Missing Malaysia Airline MH370
The Royal New Zealand Air Force (RNZAF) P3 Orion maritime search aircraft as it flies over the southern Indian Ocean looking for debris from the missing Malaysia Airlines flight MH370. Reuters

The mystery of the vanished Malaysia Airlines flight MH370 has taken a new twist with the international team probing the incident now considering the possibility that the plane may have landed rather than ended up in the Indian Ocean, according to various media reports.

International Investigation Team (IIT), it seems, have not gathered conclusive clues on what precisely may have happened to the flight, and are rethinking on how best to explain the disappearance of the jet.

This is because no debris has been found yet, and the underwater mission is 80% complete in the 10-km area around the locus of the 5 April pings, which according to the ocean search team had been the most promising lead.

Maritime experts have already warned that the pings detected in the ocean may not necessarily have originated from the airplane's black boxes.

Peter Herzig, Executive Director at Feomar Helmholt Centre for Oceanographic Research pointed out that the search area in the Indian Ocean is a noisy place where scores of planes and ships make rounds. Also, there is the possibility that the sounds may have come from other vessels passing in the vicinity at the time the pings were picked up.

Investigators are now considering other explanations to determine the fate of the missing Malaysia Airlines MH370, and have not dismissed the possibility of the plane having landed at an unknown location.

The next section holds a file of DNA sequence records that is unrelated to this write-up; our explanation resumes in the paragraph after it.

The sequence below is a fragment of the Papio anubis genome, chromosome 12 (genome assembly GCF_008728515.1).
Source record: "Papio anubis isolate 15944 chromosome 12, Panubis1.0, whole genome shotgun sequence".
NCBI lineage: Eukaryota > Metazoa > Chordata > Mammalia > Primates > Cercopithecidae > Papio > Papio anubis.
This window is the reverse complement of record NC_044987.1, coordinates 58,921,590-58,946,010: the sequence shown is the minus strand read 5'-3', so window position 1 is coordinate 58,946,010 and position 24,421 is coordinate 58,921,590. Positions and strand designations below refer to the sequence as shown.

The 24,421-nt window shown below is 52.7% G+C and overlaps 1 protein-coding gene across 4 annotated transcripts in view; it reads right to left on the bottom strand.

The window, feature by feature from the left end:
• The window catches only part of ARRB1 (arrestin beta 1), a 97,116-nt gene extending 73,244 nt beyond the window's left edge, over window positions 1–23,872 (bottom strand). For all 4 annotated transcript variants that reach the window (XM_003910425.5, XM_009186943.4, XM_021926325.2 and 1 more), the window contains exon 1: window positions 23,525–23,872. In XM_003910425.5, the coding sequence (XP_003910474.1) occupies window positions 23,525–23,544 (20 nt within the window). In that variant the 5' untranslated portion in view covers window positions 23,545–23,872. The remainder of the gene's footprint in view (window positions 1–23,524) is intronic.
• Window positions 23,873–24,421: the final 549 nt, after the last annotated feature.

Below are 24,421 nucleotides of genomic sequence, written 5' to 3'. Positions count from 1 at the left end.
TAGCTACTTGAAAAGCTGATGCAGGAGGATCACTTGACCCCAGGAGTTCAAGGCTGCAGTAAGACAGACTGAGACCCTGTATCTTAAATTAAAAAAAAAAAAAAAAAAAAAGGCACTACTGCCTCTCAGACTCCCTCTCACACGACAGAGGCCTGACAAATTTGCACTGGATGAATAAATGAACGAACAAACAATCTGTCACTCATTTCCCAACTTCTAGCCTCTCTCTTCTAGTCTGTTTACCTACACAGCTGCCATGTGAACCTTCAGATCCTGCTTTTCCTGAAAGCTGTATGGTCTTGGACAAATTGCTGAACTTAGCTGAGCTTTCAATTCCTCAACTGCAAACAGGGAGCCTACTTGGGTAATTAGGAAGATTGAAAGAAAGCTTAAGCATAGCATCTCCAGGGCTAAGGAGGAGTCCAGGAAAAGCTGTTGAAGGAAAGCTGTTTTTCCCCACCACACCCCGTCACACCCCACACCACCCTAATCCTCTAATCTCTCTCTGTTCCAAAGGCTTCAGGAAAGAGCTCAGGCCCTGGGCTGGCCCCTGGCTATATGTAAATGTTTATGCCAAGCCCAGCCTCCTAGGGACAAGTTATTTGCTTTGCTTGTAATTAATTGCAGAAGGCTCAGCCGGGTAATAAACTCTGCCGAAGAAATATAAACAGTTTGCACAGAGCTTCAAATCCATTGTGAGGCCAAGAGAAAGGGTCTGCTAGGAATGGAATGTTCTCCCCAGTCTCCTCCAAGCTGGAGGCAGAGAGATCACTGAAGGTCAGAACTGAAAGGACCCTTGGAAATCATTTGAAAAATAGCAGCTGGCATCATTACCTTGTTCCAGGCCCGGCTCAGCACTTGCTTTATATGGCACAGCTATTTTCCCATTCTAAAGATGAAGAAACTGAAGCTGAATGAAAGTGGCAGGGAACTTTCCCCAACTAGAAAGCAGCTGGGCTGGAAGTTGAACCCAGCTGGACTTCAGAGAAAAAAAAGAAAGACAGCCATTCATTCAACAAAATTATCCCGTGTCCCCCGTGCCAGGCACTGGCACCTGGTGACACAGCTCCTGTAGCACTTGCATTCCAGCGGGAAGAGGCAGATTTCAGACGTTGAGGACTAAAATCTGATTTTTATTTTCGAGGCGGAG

"The thought of it landing somewhere else is not impossible, as we have not found a single debris that could be linked to MH370... [but] the possibility of a specific country hiding the plane when more than 20 nations are searching for it, seems absurd," a source from IIT told the New Strait Times.

"We may have to regroup soon to look into this possibility if no positive results come back in the next few days... but at the same time, the search mission in the Indian Ocean must go on," the source said.

The possibility of the aircraft having crashed on some remote island in the ocean is also being explored.

However, the missing plane was carrying four emergency locater transmitters (ELTs) which transmit the aircraft's location to an emergency satellite in case of a crash or contact with water, the CNN reported.

Experts are puzzled over why the ELTs did not activate, and if they did, why the satellite had failed to pick up their signals.

When contacted Malaysia Airlines said it could not comment on "any questions that relate to information held by other authorities and/or fall under the jurisdiction of the ongoing investigation. ..."

The investigative team have also admitted that the earlier calculations derived from information provided by Inmarsat were not entirely reliable, because communication satellites cannot detect crucial details such as a plane's direction, altitude and speed.

"A communications satellite is meant for communication... the name is self-explanatory. The reason investigators were forced to adopt a new algorithm to calculate the last known location of MH370 was because there was no global positioning system following the aircraft as the transponder went off 45 minutes into the flight," one source noted.